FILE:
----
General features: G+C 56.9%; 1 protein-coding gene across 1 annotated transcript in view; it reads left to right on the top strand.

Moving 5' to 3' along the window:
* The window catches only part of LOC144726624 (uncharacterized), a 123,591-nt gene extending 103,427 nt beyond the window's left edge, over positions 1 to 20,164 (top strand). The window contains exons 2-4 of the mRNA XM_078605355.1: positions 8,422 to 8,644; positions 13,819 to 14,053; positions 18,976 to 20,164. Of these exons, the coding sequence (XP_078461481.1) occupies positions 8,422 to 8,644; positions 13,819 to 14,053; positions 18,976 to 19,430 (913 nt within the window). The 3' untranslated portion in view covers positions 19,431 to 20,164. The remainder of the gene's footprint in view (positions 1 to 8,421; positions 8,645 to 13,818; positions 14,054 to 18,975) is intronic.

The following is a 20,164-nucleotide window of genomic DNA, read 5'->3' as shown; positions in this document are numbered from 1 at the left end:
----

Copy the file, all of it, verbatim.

General features: G+C 56.9%; 1 protein-coding gene across 1 annotated transcript in view; it reads left to right on the top strand.

Moving 5' to 3' along the window:
* The window catches only part of LOC144726624 (uncharacterized), a 123,591-nt gene extending 103,427 nt beyond the window's left edge, over positions 1 to 20,164 (top strand). The window contains exons 2-4 of the mRNA XM_078605355.1: positions 8,422 to 8,644; positions 13,819 to 14,053; positions 18,976 to 20,164. Of these exons, the coding sequence (XP_078461481.1) occupies positions 8,422 to 8,644; positions 13,819 to 14,053; positions 18,976 to 19,430 (913 nt within the window). The 3' untranslated portion in view covers positions 19,431 to 20,164. The remainder of the gene's footprint in view (positions 1 to 8,421; positions 8,645 to 13,818; positions 14,054 to 18,975) is intronic.

The following is a 20,164-nucleotide window of genomic DNA, read 5'->3' as shown; positions in this document are numbered from 1 at the left end: